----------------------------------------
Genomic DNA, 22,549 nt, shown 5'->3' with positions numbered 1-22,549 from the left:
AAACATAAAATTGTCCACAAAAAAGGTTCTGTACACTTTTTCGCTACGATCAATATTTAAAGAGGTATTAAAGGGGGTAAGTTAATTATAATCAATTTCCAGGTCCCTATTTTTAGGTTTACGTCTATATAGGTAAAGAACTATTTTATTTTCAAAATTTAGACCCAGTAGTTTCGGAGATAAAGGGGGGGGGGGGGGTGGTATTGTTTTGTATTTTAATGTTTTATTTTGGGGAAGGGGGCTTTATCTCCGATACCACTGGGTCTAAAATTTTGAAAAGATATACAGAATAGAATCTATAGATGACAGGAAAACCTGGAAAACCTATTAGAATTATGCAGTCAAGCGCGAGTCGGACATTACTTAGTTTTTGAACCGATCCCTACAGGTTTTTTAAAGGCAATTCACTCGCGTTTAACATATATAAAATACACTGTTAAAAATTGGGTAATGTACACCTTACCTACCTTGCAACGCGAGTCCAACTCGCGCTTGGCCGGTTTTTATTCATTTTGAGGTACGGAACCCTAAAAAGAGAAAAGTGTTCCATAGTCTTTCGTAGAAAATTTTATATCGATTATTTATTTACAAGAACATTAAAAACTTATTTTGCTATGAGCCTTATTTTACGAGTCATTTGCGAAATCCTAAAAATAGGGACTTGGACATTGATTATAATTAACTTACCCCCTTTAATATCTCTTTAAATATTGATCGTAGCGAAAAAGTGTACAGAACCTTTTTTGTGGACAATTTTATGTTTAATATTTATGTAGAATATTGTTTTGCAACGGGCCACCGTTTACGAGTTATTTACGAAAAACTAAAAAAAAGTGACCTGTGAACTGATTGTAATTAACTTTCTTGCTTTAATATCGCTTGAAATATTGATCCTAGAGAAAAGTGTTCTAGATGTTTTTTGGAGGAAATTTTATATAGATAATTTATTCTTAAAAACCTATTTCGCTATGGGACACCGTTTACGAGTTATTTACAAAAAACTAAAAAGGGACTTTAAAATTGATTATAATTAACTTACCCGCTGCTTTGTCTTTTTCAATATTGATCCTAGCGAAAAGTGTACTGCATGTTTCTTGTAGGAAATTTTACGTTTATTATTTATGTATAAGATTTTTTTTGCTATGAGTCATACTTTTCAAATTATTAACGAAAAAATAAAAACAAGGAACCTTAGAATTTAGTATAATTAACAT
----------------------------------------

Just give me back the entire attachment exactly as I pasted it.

Genomic DNA, 22,549 nt, shown 5'->3' with positions numbered 1-22,549 from the left:
AAACATAAAATTGTCCACAAAAAAGGTTCTGTACACTTTTTCGCTACGATCAATATTTAAAGAGGTATTAAAGGGGGTAAGTTAATTATAATCAATTTCCAGGTCCCTATTTTTAGGTTTACGTCTATATAGGTAAAGAACTATTTTATTTTCAAAATTTAGACCCAGTAGTTTCGGAGATAAAGGGGGGGGGGGGGGTGGTATTGTTTTGTATTTTAATGTTTTATTTTGGGGAAGGGGGCTTTATCTCCGATACCACTGGGTCTAAAATTTTGAAAAGATATACAGAATAGAATCTATAGATGACAGGAAAACCTGGAAAACCTATTAGAATTATGCAGTCAAGCGCGAGTCGGACATTACTTAGTTTTTGAACCGATCCCTACAGGTTTTTTAAAGGCAATTCACTCGCGTTTAACATATATAAAATACACTGTTAAAAATTGGGTAATGTACACCTTACCTACCTTGCAACGCGAGTCCAACTCGCGCTTGGCCGGTTTTTATTCATTTTGAGGTACGGAACCCTAAAAAGAGAAAAGTGTTCCATAGTCTTTCGTAGAAAATTTTATATCGATTATTTATTTACAAGAACATTAAAAACTTATTTTGCTATGAGCCTTATTTTACGAGTCATTTGCGAAATCCTAAAAATAGGGACTTGGACATTGATTATAATTAACTTACCCCCTTTAATATCTCTTTAAATATTGATCGTAGCGAAAAAGTGTACAGAACCTTTTTTGTGGACAATTTTATGTTTAATATTTATGTAGAATATTGTTTTGCAACGGGCCACCGTTTACGAGTTATTTACGAAAAACTAAAAAAAAGTGACCTGTGAACTGATTGTAATTAACTTTCTTGCTTTAATATCGCTTGAAATATTGATCCTAGAGAAAAGTGTTCTAGATGTTTTTTGGAGGAAATTTTATATAGATAATTTATTCTTAAAAACCTATTTCGCTATGGGACACCGTTTACGAGTTATTTACAAAAAACTAAAAAGGGACTTTAAAATTGATTATAATTAACTTACCCGCTGCTTTGTCTTTTTCAATATTGATCCTAGCGAAAAGTGTACTGCATGTTTCTTGTAGGAAATTTTACGTTTATTATTTATGTATAAGATTTTTTTTGCTATGAGTCATACTTTTCAAATTATTAACGAAAAAATAAAAACAAGGAACCTTAGAATTTAGTATAATTAACAT